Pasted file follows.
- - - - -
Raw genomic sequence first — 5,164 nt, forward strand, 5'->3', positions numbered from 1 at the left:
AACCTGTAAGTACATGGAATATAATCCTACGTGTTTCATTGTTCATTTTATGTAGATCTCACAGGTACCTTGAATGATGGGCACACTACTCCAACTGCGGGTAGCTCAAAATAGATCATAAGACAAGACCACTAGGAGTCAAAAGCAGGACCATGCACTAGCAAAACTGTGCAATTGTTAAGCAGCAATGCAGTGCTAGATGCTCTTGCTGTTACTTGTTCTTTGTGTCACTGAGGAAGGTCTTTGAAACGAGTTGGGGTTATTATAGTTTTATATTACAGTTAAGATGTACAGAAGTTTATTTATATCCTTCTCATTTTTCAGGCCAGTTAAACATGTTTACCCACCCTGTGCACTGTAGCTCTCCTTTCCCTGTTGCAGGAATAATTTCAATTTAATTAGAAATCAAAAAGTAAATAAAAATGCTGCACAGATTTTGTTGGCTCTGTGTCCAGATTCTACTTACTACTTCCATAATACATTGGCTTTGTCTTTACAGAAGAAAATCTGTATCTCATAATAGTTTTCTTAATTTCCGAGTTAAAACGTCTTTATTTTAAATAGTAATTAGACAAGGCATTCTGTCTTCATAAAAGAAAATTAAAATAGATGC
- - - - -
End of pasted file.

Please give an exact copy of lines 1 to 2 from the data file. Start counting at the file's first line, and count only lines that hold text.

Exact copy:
Raw genomic sequence first — 5,164 nt, forward strand, 5'->3', positions numbered from 1 at the left:
AACCTGTAAGTACATGGAATATAATCCTACGTGTTTCATTGTTCATTTTATGTAGATCTCACAGGTACCTTGAATGATGGGCACACTACTCCAACTGCGGGTAGCTCAAAATAGATCATAAGACAAGACCACTAGGAGTCAAAAGCAGGACCATGCACTAGCAAAACTGTGCAATTGTTAAGCAGCAATGCAGTGCTAGATGCTCTTGCTGTTACTTGTTCTTTGTGTCACTGAGGAAGGTCTTTGAAACGAGTTGGGGTTATTATAGTTTTATATTACAGTTAAGATGTACAGAAGTTTATTTATATCCTTCTCATTTTTCAGGCCAGTTAAACATGTTTACCCACCCTGTGCACTGTAGCTCTCCTTTCCCTGTTGCAGGAATAATTTCAATTTAATTAGAAATCAAAAAGTAAATAAAAATGCTGCACAGATTTTGTTGGCTCTGTGTCCAGATTCTACTTACTACTTCCATAATACATTGGCTTTGTCTTTACAGAAGAAAATCTGTATCTCATAATAGTTTTCTTAATTTCCGAGTTAAAACGTCTTTATTTTAAATAGTAATTAGACAAGGCATTCTGTCTTCATAAAAGAAAATTAAAATAGATGC